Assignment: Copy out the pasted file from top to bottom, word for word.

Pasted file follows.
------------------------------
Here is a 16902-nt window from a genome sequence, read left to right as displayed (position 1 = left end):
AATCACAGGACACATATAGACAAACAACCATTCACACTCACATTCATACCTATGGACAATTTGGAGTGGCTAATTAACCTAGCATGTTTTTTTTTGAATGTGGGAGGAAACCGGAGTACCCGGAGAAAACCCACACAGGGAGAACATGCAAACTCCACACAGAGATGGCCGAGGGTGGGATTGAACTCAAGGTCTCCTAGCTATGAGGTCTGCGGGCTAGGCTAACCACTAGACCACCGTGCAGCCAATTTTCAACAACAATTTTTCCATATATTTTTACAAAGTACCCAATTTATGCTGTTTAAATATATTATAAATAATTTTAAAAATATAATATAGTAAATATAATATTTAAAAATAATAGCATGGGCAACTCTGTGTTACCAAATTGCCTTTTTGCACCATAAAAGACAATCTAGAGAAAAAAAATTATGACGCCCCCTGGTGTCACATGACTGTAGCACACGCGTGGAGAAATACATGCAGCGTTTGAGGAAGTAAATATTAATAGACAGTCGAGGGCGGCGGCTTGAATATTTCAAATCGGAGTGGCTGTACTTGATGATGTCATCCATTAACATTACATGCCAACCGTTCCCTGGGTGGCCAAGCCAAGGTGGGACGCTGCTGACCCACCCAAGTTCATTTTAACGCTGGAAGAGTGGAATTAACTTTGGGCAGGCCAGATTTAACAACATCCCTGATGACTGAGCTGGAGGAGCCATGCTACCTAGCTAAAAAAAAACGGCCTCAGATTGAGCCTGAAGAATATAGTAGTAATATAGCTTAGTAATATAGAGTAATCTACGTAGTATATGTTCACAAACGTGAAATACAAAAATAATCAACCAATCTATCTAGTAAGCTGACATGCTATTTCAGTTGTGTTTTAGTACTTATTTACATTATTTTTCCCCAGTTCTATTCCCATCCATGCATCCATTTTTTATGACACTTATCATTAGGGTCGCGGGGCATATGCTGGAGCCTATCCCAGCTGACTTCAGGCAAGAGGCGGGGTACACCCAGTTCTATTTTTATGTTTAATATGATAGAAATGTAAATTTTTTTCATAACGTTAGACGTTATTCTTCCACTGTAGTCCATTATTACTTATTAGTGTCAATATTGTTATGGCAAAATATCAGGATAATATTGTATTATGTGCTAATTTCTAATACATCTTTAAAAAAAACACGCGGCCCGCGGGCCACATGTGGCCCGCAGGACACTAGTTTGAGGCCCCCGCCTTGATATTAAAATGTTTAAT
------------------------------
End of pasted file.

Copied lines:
Here is a 16902-nt window from a genome sequence, read left to right as displayed (position 1 = left end):
AATCACAGGACACATATAGACAAACAACCATTCACACTCACATTCATACCTATGGACAATTTGGAGTGGCTAATTAACCTAGCATGTTTTTTTTTGAATGTGGGAGGAAACCGGAGTACCCGGAGAAAACCCACACAGGGAGAACATGCAAACTCCACACAGAGATGGCCGAGGGTGGGATTGAACTCAAGGTCTCCTAGCTATGAGGTCTGCGGGCTAGGCTAACCACTAGACCACCGTGCAGCCAATTTTCAACAACAATTTTTCCATATATTTTTACAAAGTACCCAATTTATGCTGTTTAAATATATTATAAATAATTTTAAAAATATAATATAGTAAATATAATATTTAAAAATAATAGCATGGGCAACTCTGTGTTACCAAATTGCCTTTTTGCACCATAAAAGACAATCTAGAGAAAAAAAATTATGACGCCCCCTGGTGTCACATGACTGTAGCACACGCGTGGAGAAATACATGCAGCGTTTGAGGAAGTAAATATTAATAGACAGTCGAGGGCGGCGGCTTGAATATTTCAAATCGGAGTGGCTGTACTTGATGATGTCATCCATTAACATTACATGCCAACCGTTCCCTGGGTGGCCAAGCCAAGGTGGGACGCTGCTGACCCACCCAAGTTCATTTTAACGCTGGAAGAGTGGAATTAACTTTGGGCAGGCCAGATTTAACAACATCCCTGATGACTGAGCTGGAGGAGCCATGCTACCTAGCTAAAAAAAAACGGCCTCAGATTGAGCCTGAAGAATATAGTAGTAATATAGCTTAGTAATATAGAGTAATCTACGTAGTATATGTTCACAAACGTGAAATACAAAAATAATCAACCAATCTATCTAGTAAGCTGACATGCTATTTCAGTTGTGTTTTAGTACTTATTTACATTATTTTTCCCCAGTTCTATTCCCATCCATGCATCCATTTTTTATGACACTTATCATTAGGGTCGCGGGGCATATGCTGGAGCCTATCCCAGCTGACTTCAGGCAAGAGGCGGGGTACACCCAGTTCTATTTTTATGTTTAATATGATAGAAATGTAAATTTTTTTCATAACGTTAGACGTTATTCTTCCACTGTAGTCCATTATTACTTATTAGTGTCAATATTGTTATGGCAAAATATCAGGATAATATTGTATTATGTGCTAATTTCTAATACATCTTTAAAAAAAACACGCGGCCCGCGGGCCACATGTGGCCCGCAGGACACTAGTTTGAGGCCCCCGCCTTGATATTAAAATGTTTAAT